For this case handover shall not be initiated towards B. Worst case lets say a new site comes on air with ZERO neighbours then it will not take any handover traffic.13th March 2008 at 08:51 #51461pixGuest
yes, in c), i assume the following :
serving cell has CELL B defined as neighbour, with BCCH=12 and BSIC=01
The MS in the serving cell receives a SI5 containg the list of BCCH to measure. It includes ARFCN=12.
The MS measures the RxLev of frequency 12 and decodes the BSIC.
The MS reports the following to the BSC :
ARFCN=12, BSIC=01, RXLEV=-70dBm
The BSC will look at this report and guess that the reported cell is the CELL B.
But in fact, the MS has measured CELL Z, which is located 20km away, and is defined with BCCH=12 and BSIC=01 also.13th March 2008 at 09:54 #51462MKTGuest
i think this type of case will lead to CALL DROP.
What happens in the cases where CALL is not dropped. I mean MS attempts for a handover but fails to do so. And we see a crossed hand type of symbol in TEMS.
What is this case.
I mean how do they came to know from the handover failure that the target is not defined as the neighbour in OMCR.
Regards13th March 2008 at 10:46 #51463BilalGuest
Handover failure does not necessarily lead to a call drop. MS is mostly successful in reverting back to the original cell especially in the case of a Better Cell Handover.
Co-BCCH/BSIC case: MS will receive a Handover Command for the cell which is defined as a neighbor instead of the stronger but undefined cell with same BCCH/BSIC. Now MS will try tuning to the new channel of the undefined cell(stronger) but will fail because the info sent in the Handover Command such as MAIO, HSN, TSC etc is not for this cell and BSC hasn’t allocated any channel in this cell. Result is a handover failure with possibility to reversion to old channel.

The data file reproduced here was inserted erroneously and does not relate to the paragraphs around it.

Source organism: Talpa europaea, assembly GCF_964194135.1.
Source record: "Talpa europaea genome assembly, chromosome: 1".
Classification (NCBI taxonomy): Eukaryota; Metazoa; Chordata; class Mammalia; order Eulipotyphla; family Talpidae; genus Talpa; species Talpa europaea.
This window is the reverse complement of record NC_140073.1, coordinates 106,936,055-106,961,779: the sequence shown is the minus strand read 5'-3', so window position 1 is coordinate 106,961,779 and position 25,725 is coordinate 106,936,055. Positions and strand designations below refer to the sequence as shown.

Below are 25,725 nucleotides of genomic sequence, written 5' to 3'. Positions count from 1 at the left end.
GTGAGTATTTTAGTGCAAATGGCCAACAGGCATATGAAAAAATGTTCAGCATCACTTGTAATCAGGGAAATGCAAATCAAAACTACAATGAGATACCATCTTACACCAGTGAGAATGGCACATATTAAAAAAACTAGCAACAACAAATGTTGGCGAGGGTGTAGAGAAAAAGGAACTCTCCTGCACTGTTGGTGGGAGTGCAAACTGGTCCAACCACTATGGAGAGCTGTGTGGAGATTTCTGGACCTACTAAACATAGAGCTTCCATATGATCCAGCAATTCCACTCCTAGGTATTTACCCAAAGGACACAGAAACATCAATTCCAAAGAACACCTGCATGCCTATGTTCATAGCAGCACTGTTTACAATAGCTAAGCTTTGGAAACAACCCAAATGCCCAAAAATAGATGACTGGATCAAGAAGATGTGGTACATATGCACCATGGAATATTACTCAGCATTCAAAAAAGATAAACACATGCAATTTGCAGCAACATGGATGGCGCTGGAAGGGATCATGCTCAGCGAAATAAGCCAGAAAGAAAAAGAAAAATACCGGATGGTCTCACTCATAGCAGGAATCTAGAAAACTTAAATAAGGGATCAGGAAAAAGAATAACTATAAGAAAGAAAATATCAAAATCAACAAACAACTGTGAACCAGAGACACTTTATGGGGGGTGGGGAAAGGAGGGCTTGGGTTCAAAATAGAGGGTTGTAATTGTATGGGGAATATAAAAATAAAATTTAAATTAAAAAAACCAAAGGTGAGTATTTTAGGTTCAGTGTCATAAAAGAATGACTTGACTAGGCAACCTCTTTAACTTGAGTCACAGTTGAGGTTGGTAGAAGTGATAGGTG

I am somehow getting a perception that you think handover failure only occurres due to missing definition in OMCR. But this is not the case. Handover failure has many other reasons as explained by Pix in point a and b.13th March 2008 at 11:02 #51464MKTGuest
Missing defination of a neighbour can never ever lead to handover failure ——-this is my perception.
Just prove it wrong!13th March 2008 at 11:08 #51465MKTGuest
Let us take an example
MS is in CELL 1.
CELL 2 is the immediate neighbour of CELL 1.
MS is moving towards CELL 2.
CELL 2 is not defined as a neighbour if CELL 1 in OMCR.
Can you say that a HANDOVER FAILURE can occur from CELL 1 TO CELL 2.
I will say NEVER.
Regards13th March 2008 at 11:47 #51466BilalGuest
Yes, you are perfectly all right. We were talking about a completely different scenario i.e. Cell 1 has a defined neighbor Cell 3 with same BCCH and BSIC as of Cell 2. This will cause a handover failure between Cell 1 and Cell 3. There is absolutely no point of a handover failure between two cells who are not defined as neighbors 🙂13th March 2008 at 12:17 #51467pixGuest
yes, it’s what bilal said : it will NEVER happens. We all agree here.
in the co-BCCH/co-BSIC situation i described in my previous post, it will lead to a HO failure, certainly with a reversion to previous TCH channel. So, no drop.
So problem of HO failure as reported in TEMS :
1. HO COMMAND is received by the MS
2. HO ACCESS is sent to the target cell
3. but no answer from the target cell.
After a while (timer expiry), the MS will try to go back to previous cell.
If reversion succesful, then there is a ho failure without drop
If reversion failed, then there is a ho failure with drop.13th March 2008 at 15:22 #51468paraHOGuest
So this handover failure condition would it be one of these:
Cause value = 101 No cell allocation available;
indicates that an assignment or handover is unsuccessful because the MS has no current CA.
Cause value = 8 Handover impossible, timing advance out of range; indicates that a handover is unsuccessful because the target BTS is beyond the normal range and the target BTS would not accept an out of range timing advance.13th March 2008 at 17:01 #51469pixGuest
there are more causes than this in the message HO FAILURE, aren’t they ?
what i see in a A interface trace is mostly “HO FAIL – cause : abnormal unspecified” 🙂